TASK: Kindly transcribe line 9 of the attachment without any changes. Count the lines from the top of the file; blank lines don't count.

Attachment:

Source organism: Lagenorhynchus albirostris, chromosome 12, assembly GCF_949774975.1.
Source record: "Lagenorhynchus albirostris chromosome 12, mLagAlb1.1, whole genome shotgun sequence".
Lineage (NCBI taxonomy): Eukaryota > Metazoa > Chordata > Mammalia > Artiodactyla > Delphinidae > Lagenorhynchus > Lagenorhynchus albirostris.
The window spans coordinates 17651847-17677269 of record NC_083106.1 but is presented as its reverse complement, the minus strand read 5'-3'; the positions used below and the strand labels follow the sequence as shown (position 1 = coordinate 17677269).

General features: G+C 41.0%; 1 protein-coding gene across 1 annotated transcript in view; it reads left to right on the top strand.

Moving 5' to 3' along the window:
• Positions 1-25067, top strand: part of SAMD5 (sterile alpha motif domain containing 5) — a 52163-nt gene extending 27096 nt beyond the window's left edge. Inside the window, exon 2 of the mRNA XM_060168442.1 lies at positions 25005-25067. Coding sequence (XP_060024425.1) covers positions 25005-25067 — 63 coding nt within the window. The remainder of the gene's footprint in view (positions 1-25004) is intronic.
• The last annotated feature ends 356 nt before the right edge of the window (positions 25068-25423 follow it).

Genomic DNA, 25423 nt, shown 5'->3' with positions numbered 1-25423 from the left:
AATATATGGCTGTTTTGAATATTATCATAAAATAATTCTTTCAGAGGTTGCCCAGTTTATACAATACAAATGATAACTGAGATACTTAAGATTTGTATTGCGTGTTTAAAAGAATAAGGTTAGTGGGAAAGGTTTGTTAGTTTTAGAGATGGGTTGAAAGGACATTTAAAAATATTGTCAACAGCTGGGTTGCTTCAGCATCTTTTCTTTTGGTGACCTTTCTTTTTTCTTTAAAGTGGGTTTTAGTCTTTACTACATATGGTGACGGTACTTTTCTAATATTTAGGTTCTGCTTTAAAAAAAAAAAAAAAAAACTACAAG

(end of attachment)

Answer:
Genomic DNA, 25423 nt, shown 5'->3' with positions numbered 1-25423 from the left: